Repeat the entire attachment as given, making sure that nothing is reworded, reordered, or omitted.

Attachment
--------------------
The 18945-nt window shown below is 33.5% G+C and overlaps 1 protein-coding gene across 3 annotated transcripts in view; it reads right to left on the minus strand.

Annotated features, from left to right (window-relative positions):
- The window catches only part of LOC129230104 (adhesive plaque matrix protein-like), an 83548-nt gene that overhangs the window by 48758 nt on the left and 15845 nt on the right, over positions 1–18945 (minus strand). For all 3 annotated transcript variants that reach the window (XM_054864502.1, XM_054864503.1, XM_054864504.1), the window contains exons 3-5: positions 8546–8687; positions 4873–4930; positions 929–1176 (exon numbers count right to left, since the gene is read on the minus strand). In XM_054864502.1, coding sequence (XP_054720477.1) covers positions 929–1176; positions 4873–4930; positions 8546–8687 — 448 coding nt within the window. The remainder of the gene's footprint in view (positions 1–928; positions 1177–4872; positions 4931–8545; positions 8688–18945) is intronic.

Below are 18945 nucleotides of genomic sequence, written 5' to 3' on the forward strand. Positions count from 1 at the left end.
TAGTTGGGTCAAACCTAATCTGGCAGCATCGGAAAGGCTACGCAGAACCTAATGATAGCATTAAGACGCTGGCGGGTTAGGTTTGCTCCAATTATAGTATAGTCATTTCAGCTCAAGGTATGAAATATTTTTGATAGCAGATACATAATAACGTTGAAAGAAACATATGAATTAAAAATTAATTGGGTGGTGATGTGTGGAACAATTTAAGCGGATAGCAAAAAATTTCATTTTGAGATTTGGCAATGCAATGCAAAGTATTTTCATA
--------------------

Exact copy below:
The 18945-nt window shown below is 33.5% G+C and overlaps 1 protein-coding gene across 3 annotated transcripts in view; it reads right to left on the minus strand.

Annotated features, from left to right (window-relative positions):
- The window catches only part of LOC129230104 (adhesive plaque matrix protein-like), an 83548-nt gene that overhangs the window by 48758 nt on the left and 15845 nt on the right, over positions 1–18945 (minus strand). For all 3 annotated transcript variants that reach the window (XM_054864502.1, XM_054864503.1, XM_054864504.1), the window contains exons 3-5: positions 8546–8687; positions 4873–4930; positions 929–1176 (exon numbers count right to left, since the gene is read on the minus strand). In XM_054864502.1, coding sequence (XP_054720477.1) covers positions 929–1176; positions 4873–4930; positions 8546–8687 — 448 coding nt within the window. The remainder of the gene's footprint in view (positions 1–928; positions 1177–4872; positions 4931–8545; positions 8688–18945) is intronic.

Below are 18945 nucleotides of genomic sequence, written 5' to 3' on the forward strand. Positions count from 1 at the left end.
TAGTTGGGTCAAACCTAATCTGGCAGCATCGGAAAGGCTACGCAGAACCTAATGATAGCATTAAGACGCTGGCGGGTTAGGTTTGCTCCAATTATAGTATAGTCATTTCAGCTCAAGGTATGAAATATTTTTGATAGCAGATACATAATAACGTTGAAAGAAACATATGAATTAAAAATTAATTGGGTGGTGATGTGTGGAACAATTTAAGCGGATAGCAAAAAATTTCATTTTGAGATTTGGCAATGCAATGCAAAGTATTTTCATA